Published in 1956, Bloom’s Taxonomy divides learning objectives into six levels. Even today, this model is used by trainers, instructional designers, and training managers (L&D) to plan training programs and evaluate them in terms of learning objectives. To begin this 3-part series, we’re going to look at the first two levels: knowledge and comprehension.
Educational psychologist Benjamin Bloom was a member of the board of examiners at the University of Chicago when he took an interest in the skills involved in the learning process. His research in partnership with other American academics, identified and classified 6 mental operations that learners employed one after the other in training programs: knowledge, comprehension, application, analysis, synthesis, and evaluation. In 1956, their hierarchical models spawned Bloom’s Taxonomy.
Bloom’s taxonomy: what are the training challenges?
The first level in Bloom’s Taxonomy is knowledge, which involves recognizing facts and remembering them to use at a later date. Knowledge includes citing sources, giving definitions, and naming or identifying facts, terms, or concepts. The second level is comprehension. This entails interpreting newly acquired information. Learners demonstrate their ability to translate, reformulate, and explain the ideas or concepts they’ve studied.
Knowledge & comprehension: under the microscope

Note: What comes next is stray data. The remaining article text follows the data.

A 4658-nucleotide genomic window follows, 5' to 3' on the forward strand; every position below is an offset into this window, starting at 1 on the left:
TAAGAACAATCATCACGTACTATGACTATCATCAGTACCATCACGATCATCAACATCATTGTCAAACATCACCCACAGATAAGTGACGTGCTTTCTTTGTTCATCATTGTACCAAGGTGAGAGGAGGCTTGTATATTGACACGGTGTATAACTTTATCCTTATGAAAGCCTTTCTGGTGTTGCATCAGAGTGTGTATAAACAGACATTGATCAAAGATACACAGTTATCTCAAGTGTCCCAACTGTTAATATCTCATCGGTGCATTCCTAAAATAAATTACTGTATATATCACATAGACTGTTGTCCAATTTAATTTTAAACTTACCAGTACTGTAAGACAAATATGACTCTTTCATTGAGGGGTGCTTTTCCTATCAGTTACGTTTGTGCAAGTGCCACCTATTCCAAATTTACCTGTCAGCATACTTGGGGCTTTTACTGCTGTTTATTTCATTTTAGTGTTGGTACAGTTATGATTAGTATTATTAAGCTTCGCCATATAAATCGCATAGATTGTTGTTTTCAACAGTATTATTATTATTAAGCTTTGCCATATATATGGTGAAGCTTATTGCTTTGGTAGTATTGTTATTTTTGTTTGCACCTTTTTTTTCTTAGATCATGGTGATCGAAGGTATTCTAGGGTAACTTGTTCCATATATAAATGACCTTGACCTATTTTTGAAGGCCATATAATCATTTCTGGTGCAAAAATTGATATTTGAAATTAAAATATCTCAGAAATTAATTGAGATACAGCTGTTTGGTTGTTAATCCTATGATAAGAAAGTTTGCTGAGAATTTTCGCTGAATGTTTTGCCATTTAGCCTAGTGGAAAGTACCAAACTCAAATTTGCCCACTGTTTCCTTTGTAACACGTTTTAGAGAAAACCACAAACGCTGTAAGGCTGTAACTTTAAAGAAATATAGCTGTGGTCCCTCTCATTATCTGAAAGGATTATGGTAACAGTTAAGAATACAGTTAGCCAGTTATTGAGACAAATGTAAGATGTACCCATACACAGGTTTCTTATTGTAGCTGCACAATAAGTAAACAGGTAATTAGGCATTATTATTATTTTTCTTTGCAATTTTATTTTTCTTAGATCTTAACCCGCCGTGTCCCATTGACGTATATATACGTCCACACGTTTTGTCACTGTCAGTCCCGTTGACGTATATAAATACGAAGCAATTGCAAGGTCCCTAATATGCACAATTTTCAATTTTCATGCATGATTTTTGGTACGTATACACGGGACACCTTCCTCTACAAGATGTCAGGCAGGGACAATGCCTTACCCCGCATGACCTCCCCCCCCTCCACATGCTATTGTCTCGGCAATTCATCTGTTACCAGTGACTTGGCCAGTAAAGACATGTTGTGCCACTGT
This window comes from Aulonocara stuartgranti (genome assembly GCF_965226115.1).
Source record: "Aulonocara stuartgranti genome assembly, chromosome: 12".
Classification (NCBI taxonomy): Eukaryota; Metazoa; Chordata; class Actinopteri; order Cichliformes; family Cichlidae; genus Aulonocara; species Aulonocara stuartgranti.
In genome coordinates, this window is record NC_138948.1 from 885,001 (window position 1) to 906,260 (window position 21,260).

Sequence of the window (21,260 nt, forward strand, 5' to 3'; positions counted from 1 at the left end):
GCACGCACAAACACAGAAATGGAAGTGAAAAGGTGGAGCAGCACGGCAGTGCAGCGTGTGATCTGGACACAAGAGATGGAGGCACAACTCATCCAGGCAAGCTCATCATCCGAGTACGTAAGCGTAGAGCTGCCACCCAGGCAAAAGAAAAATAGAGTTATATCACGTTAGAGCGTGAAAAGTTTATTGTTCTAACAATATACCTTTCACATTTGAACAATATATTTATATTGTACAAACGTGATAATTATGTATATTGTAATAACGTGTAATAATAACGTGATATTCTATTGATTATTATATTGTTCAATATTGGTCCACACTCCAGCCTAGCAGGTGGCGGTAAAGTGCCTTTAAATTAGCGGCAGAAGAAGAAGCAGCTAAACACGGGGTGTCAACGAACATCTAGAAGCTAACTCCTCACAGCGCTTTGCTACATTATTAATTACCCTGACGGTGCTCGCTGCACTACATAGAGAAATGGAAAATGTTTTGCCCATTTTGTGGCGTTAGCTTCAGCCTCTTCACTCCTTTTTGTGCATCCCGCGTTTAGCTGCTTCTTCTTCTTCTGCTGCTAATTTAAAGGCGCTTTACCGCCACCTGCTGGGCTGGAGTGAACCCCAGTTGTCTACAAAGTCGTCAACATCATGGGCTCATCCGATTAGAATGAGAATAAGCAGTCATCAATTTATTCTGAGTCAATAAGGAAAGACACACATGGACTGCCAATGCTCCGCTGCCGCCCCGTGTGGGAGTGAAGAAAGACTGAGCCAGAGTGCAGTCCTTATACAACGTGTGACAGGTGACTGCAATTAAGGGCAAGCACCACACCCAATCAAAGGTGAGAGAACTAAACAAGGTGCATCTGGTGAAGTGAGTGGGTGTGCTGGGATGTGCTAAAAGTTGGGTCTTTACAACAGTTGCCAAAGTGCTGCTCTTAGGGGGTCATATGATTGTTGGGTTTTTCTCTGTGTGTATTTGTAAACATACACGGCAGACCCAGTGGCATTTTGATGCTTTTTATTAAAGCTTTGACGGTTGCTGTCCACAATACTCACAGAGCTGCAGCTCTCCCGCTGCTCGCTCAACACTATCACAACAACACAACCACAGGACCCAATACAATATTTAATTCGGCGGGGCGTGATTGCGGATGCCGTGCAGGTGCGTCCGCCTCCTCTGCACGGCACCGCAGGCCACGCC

If we apply Bloom’s Taxonomy to a specific example, we’ll see the balance we need to strike to meet our learning goals, for instance how to implement a new regulation, such as the GDPR or a new compliance.
Here are a few pointers that will help boost the outcome of any learning activity:
- Explain why it’s important to take training courses: Managers must explain the value of training to motivate staff members. They have to understand why the training session matters: “What is going to possibly happen if I don’t comply with this new regulation?”
- Use micro-learning: For this type of course, short formats like videos are especially effective. Sharing information doesn’t have to be a long and intricate combination of different types of activities.
- Ensure knowledge transfer: Managers should put the necessary processes and methods in place to ensure that learners are acquiring the correct knowledge.
- Collect and use the data provided by your digital learning solution: Harvesting and interpreting data may help you target a specific audience, recommend content, or promote additional resources by using learner ratings or completion rates, for example.
Instructional designers and trainers regularly use Bloom’s Taxonomy to assess learning objectives and understand learning mechanisms. It’s also a practical tool for L&D teams and companies, helping them to assess learner skill levels, define training aims, and plan training courses over time. Based on this analysis, our tools can help you make your training programs more effective. How? By creating an engaging user experience for learners, offering interactive assessments to support learning, providing a space for in-house experts to talk to team members, and using learner marketing methods to monitor trainee’s progress.
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